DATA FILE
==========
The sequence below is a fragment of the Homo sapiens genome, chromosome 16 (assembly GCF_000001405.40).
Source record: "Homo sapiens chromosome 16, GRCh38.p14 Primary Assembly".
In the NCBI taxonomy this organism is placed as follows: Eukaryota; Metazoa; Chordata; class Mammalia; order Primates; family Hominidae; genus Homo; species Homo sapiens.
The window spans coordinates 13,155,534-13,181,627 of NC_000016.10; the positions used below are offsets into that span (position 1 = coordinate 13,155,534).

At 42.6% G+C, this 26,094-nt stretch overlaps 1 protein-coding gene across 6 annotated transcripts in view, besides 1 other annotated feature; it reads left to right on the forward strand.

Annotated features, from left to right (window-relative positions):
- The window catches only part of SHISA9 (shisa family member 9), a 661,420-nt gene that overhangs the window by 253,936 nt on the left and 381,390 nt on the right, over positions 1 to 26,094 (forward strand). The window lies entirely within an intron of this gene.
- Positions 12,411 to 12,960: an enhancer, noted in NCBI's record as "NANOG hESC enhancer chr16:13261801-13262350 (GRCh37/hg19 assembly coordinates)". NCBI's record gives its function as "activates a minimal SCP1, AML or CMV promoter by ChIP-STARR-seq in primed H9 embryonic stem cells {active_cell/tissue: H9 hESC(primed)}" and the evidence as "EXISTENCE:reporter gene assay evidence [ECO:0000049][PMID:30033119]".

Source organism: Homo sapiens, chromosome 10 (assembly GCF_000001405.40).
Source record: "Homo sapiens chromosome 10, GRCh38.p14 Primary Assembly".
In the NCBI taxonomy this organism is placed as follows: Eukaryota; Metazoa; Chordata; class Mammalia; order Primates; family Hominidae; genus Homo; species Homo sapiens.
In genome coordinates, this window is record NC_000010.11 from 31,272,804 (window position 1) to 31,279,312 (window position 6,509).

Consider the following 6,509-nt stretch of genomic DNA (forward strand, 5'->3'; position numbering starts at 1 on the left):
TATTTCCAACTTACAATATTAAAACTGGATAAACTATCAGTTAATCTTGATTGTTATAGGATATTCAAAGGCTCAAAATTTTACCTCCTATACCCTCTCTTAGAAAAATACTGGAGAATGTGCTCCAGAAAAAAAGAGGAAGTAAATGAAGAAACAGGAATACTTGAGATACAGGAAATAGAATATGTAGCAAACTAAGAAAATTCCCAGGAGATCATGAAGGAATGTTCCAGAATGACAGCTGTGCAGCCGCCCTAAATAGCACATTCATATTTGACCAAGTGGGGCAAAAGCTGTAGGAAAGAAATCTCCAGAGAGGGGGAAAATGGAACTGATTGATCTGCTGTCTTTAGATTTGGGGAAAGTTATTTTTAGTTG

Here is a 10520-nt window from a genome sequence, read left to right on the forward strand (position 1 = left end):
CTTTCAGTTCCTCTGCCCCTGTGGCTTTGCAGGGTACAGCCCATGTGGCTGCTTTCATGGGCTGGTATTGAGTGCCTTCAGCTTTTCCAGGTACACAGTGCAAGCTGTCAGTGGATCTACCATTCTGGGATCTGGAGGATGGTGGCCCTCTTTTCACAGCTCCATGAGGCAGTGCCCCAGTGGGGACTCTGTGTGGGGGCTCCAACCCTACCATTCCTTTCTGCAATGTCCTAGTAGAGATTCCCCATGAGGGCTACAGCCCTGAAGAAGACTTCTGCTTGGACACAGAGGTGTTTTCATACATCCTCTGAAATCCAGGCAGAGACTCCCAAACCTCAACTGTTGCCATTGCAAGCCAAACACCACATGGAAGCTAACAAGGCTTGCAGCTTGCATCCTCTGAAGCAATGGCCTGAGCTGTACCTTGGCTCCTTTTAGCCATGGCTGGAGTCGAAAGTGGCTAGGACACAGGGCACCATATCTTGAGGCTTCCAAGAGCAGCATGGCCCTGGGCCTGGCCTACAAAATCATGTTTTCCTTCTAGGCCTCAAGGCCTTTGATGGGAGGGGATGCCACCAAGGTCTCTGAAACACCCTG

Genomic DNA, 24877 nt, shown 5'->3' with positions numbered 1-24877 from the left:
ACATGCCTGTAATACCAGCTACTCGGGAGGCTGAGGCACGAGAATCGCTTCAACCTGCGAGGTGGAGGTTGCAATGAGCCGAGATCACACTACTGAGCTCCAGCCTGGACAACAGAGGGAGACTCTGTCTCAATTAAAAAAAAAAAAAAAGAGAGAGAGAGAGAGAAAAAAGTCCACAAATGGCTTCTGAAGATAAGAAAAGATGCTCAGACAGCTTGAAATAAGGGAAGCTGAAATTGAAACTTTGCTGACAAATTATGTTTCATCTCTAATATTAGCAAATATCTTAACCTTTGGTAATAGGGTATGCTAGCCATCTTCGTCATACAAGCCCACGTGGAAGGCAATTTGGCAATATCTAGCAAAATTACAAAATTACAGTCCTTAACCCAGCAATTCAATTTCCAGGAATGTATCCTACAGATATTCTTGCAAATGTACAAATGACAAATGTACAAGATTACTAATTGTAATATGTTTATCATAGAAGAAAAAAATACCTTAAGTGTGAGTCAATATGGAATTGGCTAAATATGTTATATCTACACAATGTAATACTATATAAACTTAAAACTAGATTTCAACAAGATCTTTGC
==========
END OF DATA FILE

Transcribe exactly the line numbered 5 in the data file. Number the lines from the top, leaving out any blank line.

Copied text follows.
At 42.6% G+C, this 26,094-nt stretch overlaps 1 protein-coding gene across 6 annotated transcripts in view, besides 1 other annotated feature; it reads left to right on the forward strand.